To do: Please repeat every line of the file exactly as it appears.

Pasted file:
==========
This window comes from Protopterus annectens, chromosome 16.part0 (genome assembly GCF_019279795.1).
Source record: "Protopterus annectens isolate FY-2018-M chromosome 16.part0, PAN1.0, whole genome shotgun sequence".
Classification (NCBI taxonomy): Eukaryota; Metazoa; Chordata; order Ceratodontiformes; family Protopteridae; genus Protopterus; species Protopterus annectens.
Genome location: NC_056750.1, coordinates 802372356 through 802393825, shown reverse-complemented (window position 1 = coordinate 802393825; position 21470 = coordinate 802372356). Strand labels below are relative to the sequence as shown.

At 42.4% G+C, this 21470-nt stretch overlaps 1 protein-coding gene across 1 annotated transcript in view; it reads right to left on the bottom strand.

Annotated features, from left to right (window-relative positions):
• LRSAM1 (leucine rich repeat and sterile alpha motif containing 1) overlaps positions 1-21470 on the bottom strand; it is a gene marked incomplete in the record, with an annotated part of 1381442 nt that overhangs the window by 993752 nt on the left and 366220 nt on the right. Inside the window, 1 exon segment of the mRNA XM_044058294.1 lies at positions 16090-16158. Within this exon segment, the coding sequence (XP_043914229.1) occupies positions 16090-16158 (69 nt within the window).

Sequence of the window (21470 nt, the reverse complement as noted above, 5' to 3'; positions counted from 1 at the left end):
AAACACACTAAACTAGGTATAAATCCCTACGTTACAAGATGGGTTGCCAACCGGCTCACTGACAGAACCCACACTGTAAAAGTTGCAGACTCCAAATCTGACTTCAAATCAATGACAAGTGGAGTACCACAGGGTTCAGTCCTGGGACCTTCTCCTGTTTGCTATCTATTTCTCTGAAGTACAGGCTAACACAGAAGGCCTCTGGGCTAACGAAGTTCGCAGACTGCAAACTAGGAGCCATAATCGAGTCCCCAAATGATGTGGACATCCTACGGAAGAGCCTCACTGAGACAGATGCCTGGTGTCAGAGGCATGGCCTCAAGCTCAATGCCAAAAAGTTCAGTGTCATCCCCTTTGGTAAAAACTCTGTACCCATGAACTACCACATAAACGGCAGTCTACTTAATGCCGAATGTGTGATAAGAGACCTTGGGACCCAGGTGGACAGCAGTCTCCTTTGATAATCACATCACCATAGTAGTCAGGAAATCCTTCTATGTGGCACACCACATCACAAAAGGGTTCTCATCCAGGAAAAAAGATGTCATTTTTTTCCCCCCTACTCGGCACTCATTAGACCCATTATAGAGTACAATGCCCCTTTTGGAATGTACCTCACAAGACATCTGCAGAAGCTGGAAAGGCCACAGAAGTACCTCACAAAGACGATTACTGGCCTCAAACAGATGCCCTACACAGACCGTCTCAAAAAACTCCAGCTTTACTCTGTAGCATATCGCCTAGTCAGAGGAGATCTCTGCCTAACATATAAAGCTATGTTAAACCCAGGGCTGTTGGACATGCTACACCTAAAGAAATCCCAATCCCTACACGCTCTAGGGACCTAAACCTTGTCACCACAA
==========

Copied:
This window comes from Protopterus annectens, chromosome 16.part0 (genome assembly GCF_019279795.1).
Source record: "Protopterus annectens isolate FY-2018-M chromosome 16.part0, PAN1.0, whole genome shotgun sequence".
Classification (NCBI taxonomy): Eukaryota; Metazoa; Chordata; order Ceratodontiformes; family Protopteridae; genus Protopterus; species Protopterus annectens.
Genome location: NC_056750.1, coordinates 802372356 through 802393825, shown reverse-complemented (window position 1 = coordinate 802393825; position 21470 = coordinate 802372356). Strand labels below are relative to the sequence as shown.

At 42.4% G+C, this 21470-nt stretch overlaps 1 protein-coding gene across 1 annotated transcript in view; it reads right to left on the bottom strand.

Annotated features, from left to right (window-relative positions):
• LRSAM1 (leucine rich repeat and sterile alpha motif containing 1) overlaps positions 1-21470 on the bottom strand; it is a gene marked incomplete in the record, with an annotated part of 1381442 nt that overhangs the window by 993752 nt on the left and 366220 nt on the right. Inside the window, 1 exon segment of the mRNA XM_044058294.1 lies at positions 16090-16158. Within this exon segment, the coding sequence (XP_043914229.1) occupies positions 16090-16158 (69 nt within the window).

Sequence of the window (21470 nt, the reverse complement as noted above, 5' to 3'; positions counted from 1 at the left end):
AAACACACTAAACTAGGTATAAATCCCTACGTTACAAGATGGGTTGCCAACCGGCTCACTGACAGAACCCACACTGTAAAAGTTGCAGACTCCAAATCTGACTTCAAATCAATGACAAGTGGAGTACCACAGGGTTCAGTCCTGGGACCTTCTCCTGTTTGCTATCTATTTCTCTGAAGTACAGGCTAACACAGAAGGCCTCTGGGCTAACGAAGTTCGCAGACTGCAAACTAGGAGCCATAATCGAGTCCCCAAATGATGTGGACATCCTACGGAAGAGCCTCACTGAGACAGATGCCTGGTGTCAGAGGCATGGCCTCAAGCTCAATGCCAAAAAGTTCAGTGTCATCCCCTTTGGTAAAAACTCTGTACCCATGAACTACCACATAAACGGCAGTCTACTTAATGCCGAATGTGTGATAAGAGACCTTGGGACCCAGGTGGACAGCAGTCTCCTTTGATAATCACATCACCATAGTAGTCAGGAAATCCTTCTATGTGGCACACCACATCACAAAAGGGTTCTCATCCAGGAAAAAAGATGTCATTTTTTTCCCCCCTACTCGGCACTCATTAGACCCATTATAGAGTACAATGCCCCTTTTGGAATGTACCTCACAAGACATCTGCAGAAGCTGGAAAGGCCACAGAAGTACCTCACAAAGACGATTACTGGCCTCAAACAGATGCCCTACACAGACCGTCTCAAAAAACTCCAGCTTTACTCTGTAGCATATCGCCTAGTCAGAGGAGATCTCTGCCTAACATATAAAGCTATGTTAAACCCAGGGCTGTTGGACATGCTACACCTAAAGAAATCCCAATCCCTACACGCTCTAGGGACCTAAACCTTGTCACCACAA